A free trade agreement was finalised between Australia and China on 17 November 2014, and formally signed in Canberra on 17 June 2015 by Australia’s Trade and Investment Minister, Andrew Robb, and Chinese Commerce Minister, Gao Huchen.A landmark agreement, the China-Australia Free Trade Agreement (ChAFTA) is set to unlock significant opportunities for the two countries and is the foundation for the next phase of Australia’s economic relationship with China.
The addition of the ChAFTA means Australia has signed FTAs with its major trade partners: Japan, South Korea and China. Together, these countries account for more than 50% of Australia’s total goods and services exports. As China is Australia’s largest export market, the ChAFTA is its most significant FTA, especially given increasing social mobility and growing middle class in China. It is therefore a vital agreement to Australia as it will enhance our trade relations in the region and foster greater prosperity.
Australia’s Largest Trade Partners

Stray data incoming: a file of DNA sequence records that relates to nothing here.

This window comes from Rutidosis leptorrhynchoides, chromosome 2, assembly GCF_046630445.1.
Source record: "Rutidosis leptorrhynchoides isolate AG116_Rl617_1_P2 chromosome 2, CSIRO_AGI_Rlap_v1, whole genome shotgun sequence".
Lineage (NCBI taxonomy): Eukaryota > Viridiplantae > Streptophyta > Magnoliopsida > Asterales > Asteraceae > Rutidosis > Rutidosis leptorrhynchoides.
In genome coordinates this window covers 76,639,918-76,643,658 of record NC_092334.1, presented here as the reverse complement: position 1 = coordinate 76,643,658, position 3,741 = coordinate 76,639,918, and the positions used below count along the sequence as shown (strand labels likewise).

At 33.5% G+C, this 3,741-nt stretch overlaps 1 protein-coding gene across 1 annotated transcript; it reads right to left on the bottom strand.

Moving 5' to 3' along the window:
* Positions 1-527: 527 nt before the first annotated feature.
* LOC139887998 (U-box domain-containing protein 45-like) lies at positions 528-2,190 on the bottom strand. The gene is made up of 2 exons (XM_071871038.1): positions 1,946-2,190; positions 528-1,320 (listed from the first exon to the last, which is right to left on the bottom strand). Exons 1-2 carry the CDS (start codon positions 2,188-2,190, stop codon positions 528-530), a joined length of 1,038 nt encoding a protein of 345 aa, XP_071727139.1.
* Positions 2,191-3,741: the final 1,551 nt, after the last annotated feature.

What does it mean for Australia?
China is Australia’s largest trade partner and is Australia’s largest export market for goods and services, accounting for US$80.7 billion 2014. Total trade was worth US$119.8 billion in 2014. For Australia, the agreement will lock in existing trade and provide the catalyst for future growth across a range of areas including goods, services and investment. In other words, Australian businesses will have unprecedented access to the world’s second largest economy. From day one of the ChAFTA, more than 85% of Australian goods exports will be tariff-free, rising to 95% on full implementation. This is compared to the tariffs of up to 40% to which some goods were subject.
To learn more, download Euromonitor international’s white paper: “An Introduction to Regional FTAs in Australasian Markets: Business Perspectives from India and China”.